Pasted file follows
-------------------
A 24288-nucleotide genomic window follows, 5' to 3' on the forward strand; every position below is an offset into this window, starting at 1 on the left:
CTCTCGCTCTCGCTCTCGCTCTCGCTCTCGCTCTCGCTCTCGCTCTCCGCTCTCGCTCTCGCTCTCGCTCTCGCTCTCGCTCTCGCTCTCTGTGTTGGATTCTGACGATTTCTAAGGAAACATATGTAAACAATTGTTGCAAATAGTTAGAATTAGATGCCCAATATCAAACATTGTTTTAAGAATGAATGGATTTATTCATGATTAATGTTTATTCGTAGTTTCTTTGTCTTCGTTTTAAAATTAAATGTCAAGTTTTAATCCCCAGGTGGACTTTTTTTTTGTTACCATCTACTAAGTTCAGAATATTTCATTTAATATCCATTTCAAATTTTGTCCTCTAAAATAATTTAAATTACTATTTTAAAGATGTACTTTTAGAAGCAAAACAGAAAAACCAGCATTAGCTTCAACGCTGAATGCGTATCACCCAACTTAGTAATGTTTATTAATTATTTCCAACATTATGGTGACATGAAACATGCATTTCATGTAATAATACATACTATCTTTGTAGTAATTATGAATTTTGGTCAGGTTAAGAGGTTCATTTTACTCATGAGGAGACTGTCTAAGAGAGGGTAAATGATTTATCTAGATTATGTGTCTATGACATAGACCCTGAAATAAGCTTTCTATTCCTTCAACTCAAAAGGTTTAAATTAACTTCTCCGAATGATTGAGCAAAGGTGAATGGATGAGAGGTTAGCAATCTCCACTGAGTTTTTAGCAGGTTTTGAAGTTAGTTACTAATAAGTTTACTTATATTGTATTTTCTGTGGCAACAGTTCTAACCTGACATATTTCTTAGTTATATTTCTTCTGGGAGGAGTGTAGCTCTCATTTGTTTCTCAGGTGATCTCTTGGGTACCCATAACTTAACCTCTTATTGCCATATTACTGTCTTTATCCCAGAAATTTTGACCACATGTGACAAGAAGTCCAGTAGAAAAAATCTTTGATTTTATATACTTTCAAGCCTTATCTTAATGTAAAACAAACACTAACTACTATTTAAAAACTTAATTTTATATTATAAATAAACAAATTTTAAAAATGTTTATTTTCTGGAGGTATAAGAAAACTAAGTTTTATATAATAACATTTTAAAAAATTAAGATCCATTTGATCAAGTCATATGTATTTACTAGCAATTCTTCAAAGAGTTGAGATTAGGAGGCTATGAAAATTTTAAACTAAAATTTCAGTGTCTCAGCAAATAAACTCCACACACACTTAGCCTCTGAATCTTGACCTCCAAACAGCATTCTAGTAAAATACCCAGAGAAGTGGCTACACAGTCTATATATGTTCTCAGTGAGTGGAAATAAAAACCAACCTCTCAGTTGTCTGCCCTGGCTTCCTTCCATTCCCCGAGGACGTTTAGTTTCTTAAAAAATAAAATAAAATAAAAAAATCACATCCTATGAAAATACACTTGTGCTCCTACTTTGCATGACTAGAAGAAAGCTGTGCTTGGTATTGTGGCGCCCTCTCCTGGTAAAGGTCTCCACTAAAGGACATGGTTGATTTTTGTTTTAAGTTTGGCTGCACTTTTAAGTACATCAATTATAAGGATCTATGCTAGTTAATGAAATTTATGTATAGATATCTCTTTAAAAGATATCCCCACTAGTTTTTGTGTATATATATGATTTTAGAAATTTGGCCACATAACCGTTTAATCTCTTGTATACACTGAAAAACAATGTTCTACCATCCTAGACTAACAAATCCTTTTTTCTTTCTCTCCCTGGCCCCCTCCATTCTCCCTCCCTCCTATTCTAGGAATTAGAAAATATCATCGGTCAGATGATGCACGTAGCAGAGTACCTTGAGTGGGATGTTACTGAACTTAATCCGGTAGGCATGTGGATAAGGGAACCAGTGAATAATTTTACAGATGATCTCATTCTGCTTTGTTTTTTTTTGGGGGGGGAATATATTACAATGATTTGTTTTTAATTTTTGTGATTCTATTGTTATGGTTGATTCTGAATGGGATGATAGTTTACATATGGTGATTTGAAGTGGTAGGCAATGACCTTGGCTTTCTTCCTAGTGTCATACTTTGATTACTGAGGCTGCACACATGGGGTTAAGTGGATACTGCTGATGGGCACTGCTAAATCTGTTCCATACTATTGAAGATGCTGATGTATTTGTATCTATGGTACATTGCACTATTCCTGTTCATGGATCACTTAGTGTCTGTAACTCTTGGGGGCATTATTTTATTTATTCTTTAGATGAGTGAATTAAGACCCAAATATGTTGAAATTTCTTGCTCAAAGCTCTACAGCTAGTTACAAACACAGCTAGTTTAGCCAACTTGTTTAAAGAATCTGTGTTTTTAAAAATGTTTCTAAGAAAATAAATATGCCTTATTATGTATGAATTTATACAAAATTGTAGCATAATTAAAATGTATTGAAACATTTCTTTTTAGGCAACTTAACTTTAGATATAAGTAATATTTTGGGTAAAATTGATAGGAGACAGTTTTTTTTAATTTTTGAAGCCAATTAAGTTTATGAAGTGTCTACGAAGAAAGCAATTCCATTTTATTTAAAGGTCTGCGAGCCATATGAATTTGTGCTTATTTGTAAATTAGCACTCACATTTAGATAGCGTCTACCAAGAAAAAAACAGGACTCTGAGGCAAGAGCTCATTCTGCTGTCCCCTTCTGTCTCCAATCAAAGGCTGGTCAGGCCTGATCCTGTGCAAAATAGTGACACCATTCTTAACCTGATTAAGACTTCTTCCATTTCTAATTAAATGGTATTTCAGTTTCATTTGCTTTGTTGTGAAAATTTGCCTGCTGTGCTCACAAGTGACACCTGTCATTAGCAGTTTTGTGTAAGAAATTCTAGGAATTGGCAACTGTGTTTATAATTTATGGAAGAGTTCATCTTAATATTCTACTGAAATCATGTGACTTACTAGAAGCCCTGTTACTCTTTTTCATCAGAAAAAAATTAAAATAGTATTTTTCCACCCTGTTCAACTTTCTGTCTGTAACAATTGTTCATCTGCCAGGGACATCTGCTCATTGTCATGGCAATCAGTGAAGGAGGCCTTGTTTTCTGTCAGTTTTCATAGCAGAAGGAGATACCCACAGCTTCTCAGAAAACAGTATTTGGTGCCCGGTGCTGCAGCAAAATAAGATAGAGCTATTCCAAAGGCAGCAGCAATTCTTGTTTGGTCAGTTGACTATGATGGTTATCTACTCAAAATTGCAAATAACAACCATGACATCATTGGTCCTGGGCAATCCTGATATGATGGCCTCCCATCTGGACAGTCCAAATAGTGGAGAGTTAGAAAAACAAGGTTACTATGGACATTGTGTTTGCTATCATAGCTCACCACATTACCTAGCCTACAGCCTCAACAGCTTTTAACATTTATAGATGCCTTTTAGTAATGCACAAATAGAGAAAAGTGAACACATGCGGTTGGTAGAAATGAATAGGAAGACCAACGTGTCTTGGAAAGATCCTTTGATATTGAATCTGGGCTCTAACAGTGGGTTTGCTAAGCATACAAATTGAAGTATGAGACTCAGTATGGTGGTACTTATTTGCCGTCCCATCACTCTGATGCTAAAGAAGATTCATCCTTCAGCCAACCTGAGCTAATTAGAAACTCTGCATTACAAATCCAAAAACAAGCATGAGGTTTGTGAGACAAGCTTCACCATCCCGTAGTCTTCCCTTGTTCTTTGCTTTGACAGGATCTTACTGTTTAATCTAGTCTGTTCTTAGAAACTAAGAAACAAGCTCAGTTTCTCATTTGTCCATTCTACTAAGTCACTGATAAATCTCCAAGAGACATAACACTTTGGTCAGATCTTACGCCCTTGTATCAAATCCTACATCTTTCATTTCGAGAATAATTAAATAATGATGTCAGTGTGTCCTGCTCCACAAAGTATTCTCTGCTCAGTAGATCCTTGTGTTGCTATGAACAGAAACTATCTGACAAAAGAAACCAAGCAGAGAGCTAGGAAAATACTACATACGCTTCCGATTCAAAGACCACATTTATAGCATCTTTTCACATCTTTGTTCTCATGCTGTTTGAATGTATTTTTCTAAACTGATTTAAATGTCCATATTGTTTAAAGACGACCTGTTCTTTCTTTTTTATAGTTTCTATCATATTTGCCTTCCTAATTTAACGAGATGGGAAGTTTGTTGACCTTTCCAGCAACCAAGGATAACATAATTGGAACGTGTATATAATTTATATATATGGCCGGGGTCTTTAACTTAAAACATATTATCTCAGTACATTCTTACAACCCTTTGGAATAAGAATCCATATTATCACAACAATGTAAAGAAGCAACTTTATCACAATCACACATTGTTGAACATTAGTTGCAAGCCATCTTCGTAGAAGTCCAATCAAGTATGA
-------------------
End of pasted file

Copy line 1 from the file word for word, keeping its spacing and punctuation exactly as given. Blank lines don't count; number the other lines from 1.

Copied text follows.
A 24288-nucleotide genomic window follows, 5' to 3' on the forward strand; every position below is an offset into this window, starting at 1 on the left: